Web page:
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The 4 Commonly Asked Questions Answered
And ask your questions too in the comments!
👋 Hi, this is Sarah with the weekly issue of the Dutch Engineer Newsletter. In this newsletter, I cover data and machine learning concepts, code best practices, and career advice that will help you accelerate your career.
Over the past two weeks, I have given presentations on LinkedIn and resumes to the attendees of’s boot camp. The group is diverse from just starting out their careers to over ten years of experience within the field, so I receive a wide range of questions.
Here, I would like to answer some of the most commonly asked questions, not just from the boot camp but also as I have grown on LinkedIn.
I will also be answering your questions in the comments as well.
Thanks to Delta for sponsoring this newsletter! I am a huge fan of Delta Lake and use it every day both in Data Engineering and Machine Learning.
Q: I cannot get to conferences because they are too far away from where I live. What are some other ways in which I can network?
Let me start by explaining how I feel when I get to a conference. When I am at a conference, you will see me in two places: somewhere at the edge or outside of the building. It is not that I am a fan of people — I love getting to know people and building relationships. I am not a huge fan of large groups of people confined in a room.
I used to beat myself up about my networking skills, but I've recently discovered that there are more ways to network than just at conferences. The biggest change I made was to start writing on LinkedIn and improving my technical writing, which has helped me connect with many people in my field.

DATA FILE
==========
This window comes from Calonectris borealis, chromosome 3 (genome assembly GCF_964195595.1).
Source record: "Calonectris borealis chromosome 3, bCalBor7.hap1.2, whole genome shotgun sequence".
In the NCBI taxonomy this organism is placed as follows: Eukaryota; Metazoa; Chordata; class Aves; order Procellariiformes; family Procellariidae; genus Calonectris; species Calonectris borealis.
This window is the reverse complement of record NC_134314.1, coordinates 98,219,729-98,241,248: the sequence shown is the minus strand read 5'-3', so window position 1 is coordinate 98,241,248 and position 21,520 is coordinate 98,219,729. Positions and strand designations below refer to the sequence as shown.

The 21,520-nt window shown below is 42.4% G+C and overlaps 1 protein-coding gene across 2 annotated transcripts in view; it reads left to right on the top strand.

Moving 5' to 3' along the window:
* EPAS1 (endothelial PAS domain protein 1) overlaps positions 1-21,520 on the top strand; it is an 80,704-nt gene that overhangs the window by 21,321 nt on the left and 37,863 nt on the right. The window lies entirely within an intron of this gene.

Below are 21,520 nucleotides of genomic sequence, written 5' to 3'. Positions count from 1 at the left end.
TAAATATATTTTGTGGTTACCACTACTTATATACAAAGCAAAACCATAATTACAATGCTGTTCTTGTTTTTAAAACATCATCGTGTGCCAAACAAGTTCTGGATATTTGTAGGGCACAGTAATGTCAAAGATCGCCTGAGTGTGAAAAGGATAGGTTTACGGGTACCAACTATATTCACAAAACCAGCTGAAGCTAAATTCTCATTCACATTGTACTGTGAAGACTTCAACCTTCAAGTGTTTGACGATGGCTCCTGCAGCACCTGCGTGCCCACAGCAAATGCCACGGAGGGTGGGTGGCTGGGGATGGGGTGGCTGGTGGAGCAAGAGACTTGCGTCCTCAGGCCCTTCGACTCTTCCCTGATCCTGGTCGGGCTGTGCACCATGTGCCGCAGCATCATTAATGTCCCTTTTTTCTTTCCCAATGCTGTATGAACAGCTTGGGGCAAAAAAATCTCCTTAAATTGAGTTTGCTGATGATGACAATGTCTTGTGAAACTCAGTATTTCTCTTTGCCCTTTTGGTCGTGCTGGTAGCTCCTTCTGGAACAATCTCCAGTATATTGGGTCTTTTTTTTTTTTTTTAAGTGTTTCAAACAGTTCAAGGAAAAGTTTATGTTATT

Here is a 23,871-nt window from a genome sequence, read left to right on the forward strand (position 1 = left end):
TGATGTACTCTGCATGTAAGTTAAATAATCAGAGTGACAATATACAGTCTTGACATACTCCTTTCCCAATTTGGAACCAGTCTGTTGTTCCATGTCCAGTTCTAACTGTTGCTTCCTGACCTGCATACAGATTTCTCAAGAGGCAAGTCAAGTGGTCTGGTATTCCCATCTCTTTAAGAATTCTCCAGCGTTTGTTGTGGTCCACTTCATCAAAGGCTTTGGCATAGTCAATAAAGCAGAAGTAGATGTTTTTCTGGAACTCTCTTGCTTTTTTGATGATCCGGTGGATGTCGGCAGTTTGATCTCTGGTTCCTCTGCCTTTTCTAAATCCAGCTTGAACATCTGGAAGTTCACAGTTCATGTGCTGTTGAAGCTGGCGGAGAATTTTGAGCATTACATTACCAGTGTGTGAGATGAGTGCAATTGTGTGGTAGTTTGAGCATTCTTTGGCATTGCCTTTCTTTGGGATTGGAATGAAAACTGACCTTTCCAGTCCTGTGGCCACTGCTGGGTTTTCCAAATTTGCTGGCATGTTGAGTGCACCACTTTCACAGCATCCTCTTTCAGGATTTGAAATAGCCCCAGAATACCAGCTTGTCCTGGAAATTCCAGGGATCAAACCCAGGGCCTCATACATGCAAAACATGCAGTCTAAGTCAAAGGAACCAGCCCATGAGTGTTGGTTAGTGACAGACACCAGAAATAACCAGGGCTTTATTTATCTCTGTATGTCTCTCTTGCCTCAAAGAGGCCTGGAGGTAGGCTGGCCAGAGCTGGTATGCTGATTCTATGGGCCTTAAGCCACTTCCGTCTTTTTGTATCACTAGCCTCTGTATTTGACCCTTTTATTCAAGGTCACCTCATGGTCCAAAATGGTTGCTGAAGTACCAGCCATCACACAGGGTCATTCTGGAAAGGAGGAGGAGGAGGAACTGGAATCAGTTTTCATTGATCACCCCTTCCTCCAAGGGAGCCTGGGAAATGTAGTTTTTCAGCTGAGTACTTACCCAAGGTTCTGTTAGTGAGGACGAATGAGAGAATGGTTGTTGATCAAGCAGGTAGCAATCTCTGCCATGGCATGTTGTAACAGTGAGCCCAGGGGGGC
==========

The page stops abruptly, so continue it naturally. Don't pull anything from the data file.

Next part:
If you are struggling to come up with ideas, I suggest reflecting on what you wish you had known two years ago and writing about those topics.
Q: What are the technical skills you would highly recommend data engineers learn?
This answer applies to machine learning engineers as well.
Spark and Docker. Regardless of what side of the data engineer archetype you want to be, knowing Spark and Docker will literally open up doors for you. I have seen it happen with the number of positions I qualified for. Why?
Data engineers use Spark to build out and process an enormous amount of data (both batch and streaming) and most companies use Spark in some way whether that is managed by one of the cloud vendors or Databricks or a self-managed version usually build on Kubernetes.
Data engineers use Docker to containerize their applications. This enables them to package their code and dependencies in a portable way, ensuring that their applications run consistently across different environments, regardless of the underlying infrastructure.
Both of these tools address a common problem that many companies are facing today, which is why data engineers with experience in Docker and Spark are in such high demand.
Q: What’s your biggest struggle as a woman in the tech field?
I am not sure if there is one specific struggle that I frequently face. However, there are a few challenges that consistently arise in my career as a data or ML engineer.